Back When I Was Normal
Mental illness robbed Roger Fogelman of a bright future as a poet. Was it too late to redeem his legacy?
In 1961, a University of Virginia graduate student named Roger Fogelman, who had been diagnosed as a schizophrenic, was awarded an Academy of American Poets University and College Poetry Prize. His work appeared in the Academy's 1960-1966 anthology along with that of Louise Glück , who would go on to become the 2003-2004 U.S. poet laureate.
Roger did not become a poet laureate, but he did become my brother-in-law.
As his caregiver Maureen opens the apartment door on this late summer day in 2008, I see that my brother-in-law, Roger, former award-winning poet and current shut-in, is planted on a couch by a wall. Wearing a gray T-shirt and plaid pajama-like pants, he looks heavier than I've ever seen him, but his gray hair looks freshly washed and combed.
"I'm doomed," he says in greeting.
"You look pretty good for doomed," I say, settling in next to him and looking around the cluttered living room, which contains an armchair, a TV on a table and various boxes.
Although I've known Roger for three decades, which is almost as long as I've been married to his brother, Charlie, I have never before been inside his apartment. There are several semi-legitimate reasons for this, such as geography and dysfunctional family dynamics, but it's also because I have been reluctant to venture inside the Astoria, Queens, building where Roger and his roommate of 27 years have been living courtesy of Transitional Services for New York's psychiatric outpatient program.
Before Roger, I had never had either a brother-in-law or a familial relationship with anyone who suffered from chronic mental illness. I didn't know much about it, except that the phrase frightened me -- as did the word schizophrenia, with which Roger had been diagnosed as a young adult. He was in Creedmoor Psychiatric Center at the time of my 1977 wedding to Charlie, but a year later, he was able to take the train down to visit us in Silver Spring. The three of us went to the National Zoo, where Roger stood with his legs crossed and discoursed on the differences between seals and sea lions, waving cigarette after cigarette in the bright, cold autumn air.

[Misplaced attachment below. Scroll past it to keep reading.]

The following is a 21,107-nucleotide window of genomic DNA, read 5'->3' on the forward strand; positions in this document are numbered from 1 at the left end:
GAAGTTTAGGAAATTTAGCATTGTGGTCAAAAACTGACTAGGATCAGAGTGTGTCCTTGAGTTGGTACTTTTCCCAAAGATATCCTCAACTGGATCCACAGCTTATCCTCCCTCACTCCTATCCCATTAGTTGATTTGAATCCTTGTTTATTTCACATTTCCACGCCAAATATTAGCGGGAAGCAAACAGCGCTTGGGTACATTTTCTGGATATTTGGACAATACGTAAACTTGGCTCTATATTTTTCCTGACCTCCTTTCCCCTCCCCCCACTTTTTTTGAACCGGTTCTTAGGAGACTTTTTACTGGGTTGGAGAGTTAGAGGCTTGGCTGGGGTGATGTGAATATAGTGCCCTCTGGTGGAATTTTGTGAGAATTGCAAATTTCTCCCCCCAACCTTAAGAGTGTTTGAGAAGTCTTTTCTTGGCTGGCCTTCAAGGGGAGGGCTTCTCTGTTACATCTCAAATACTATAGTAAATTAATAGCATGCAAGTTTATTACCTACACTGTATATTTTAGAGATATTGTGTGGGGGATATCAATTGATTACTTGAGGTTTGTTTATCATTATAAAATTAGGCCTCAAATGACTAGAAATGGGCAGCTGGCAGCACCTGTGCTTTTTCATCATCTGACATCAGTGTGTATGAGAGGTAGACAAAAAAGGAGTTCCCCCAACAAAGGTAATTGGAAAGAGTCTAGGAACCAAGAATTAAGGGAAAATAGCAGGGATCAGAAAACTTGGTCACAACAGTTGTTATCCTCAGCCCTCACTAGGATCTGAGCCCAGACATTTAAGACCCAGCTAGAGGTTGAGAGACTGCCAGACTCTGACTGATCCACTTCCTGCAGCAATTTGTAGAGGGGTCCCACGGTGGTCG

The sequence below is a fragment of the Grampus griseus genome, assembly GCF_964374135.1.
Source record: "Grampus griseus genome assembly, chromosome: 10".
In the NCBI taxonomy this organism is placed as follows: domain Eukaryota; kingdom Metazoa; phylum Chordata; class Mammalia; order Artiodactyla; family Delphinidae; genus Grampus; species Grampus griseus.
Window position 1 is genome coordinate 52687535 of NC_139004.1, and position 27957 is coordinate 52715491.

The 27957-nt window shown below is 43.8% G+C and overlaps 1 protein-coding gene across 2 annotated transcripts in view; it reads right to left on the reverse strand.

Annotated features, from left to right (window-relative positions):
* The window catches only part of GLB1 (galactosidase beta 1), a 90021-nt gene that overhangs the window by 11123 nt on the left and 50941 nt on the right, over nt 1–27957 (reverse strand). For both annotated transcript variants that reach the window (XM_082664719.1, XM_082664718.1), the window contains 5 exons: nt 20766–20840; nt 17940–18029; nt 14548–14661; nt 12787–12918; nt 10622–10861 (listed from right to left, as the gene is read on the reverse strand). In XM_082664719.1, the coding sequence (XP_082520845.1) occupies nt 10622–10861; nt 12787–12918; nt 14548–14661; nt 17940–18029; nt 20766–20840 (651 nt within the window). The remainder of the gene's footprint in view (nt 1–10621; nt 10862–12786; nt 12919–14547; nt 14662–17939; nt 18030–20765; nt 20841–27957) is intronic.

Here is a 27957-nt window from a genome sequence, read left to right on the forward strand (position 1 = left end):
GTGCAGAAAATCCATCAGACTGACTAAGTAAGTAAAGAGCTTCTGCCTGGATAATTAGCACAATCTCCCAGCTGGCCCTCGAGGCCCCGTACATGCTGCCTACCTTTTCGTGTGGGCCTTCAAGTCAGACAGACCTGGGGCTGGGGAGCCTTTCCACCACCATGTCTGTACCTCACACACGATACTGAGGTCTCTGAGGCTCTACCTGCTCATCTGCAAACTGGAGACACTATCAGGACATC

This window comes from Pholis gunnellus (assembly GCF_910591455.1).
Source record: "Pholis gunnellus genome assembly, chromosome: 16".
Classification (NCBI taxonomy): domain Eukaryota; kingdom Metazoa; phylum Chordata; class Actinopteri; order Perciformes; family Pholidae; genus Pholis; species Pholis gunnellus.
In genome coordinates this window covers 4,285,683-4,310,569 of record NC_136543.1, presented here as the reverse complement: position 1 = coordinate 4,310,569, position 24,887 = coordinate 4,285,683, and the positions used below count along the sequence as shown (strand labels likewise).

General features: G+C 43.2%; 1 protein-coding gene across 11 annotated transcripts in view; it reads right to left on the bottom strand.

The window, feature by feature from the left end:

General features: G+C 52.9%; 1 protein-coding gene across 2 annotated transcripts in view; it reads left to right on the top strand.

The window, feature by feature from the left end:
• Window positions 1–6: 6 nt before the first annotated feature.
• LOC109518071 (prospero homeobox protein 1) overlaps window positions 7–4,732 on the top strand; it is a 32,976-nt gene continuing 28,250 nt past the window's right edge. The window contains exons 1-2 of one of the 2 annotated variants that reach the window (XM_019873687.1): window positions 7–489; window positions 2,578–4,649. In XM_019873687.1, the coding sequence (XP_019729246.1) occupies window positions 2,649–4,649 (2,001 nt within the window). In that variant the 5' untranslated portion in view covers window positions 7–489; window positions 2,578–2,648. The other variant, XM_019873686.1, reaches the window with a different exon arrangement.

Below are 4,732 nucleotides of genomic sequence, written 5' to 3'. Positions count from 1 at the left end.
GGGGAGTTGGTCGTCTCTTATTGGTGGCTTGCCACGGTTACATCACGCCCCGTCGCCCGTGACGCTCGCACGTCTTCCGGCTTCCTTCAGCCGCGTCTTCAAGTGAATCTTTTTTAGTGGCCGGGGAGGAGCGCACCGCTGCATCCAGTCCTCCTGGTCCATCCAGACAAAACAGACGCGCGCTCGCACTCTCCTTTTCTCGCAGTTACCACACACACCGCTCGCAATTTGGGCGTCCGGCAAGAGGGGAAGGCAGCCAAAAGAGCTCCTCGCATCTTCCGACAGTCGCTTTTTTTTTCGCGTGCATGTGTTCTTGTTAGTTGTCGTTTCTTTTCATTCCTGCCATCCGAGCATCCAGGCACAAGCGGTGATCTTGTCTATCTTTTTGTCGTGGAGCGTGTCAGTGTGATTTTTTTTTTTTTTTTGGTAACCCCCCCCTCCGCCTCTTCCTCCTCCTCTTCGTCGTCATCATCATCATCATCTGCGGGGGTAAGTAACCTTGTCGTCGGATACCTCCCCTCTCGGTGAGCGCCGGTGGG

Thereafter, he started visiting twice a year -- for Thanksgiving and Passover -- and he and I developed a certain rapport. He called me a "clever girl," and I expressed wonder at his mastery of languages ranging from Albanian to Yiddish, and his fluency as a poet. Now, while Roger points out a poster of the Amharic alphabet on a nearby wall, I think about how I had previously promised him that the next time he came to Silver Spring we'd go to the neighborhood Ethiopian-run coffee shop so that he could converse with the owners in their native language.
But that was before "9/06," as Roger calls his own personal 9/11, when, in 2006, a bout of pneumonia set him on a downward physical and emotional spiral from which he has not been able to resurface. After months of daily phone calls, during which Roger insisted that he couldn't walk or even leave his home without fear of "exploding," I finally decided that the time had come for me to go to Queens. Sitting next to him on this squeaky sofa, I tell myself I shouldn't feel guilty -- at least I'm here now. And fortunately, Roger doesn't chide me but seems genuinely glad I'm seeing him in his "minimally supervised" habitat.
"There's a book of mine I want you to give to Benjamin," he says, referring to my younger son, who is a college senior and, like Roger, writes poetry.
He directs me to a blue hardcover sitting on top of a tower of books near the TV table. "Victorian and Later English Poets" seems as heavy as a brick and looks like the kind of tome that sits in the stacks of a state university library for years, attracting dust and possibly mold. But as I leaf through the pages and examine some of Roger's inked markings, I can tell that this book has been loved.
Before his tenure as a Transitional Services patient, Roger had been a professor of English literature at Nassau Community College on Long Island, as well as a compulsive consumer and writer of poetry. As an undergraduate at Cornell, he had won the James Morrison Poetry Prize, beating out fellow classmate and later '60s folk singer, cult hero and novelist Richard Farina. When Roger was a doctoral candidate at the University of Virginia, one of his poems was chosen for the 1960-1966 University and College Prizes anthology of the Academy of American Poets. Years later, when I saw Roger's name listed in the table of contents across from that of Louise Glück, I was both awed and saddened.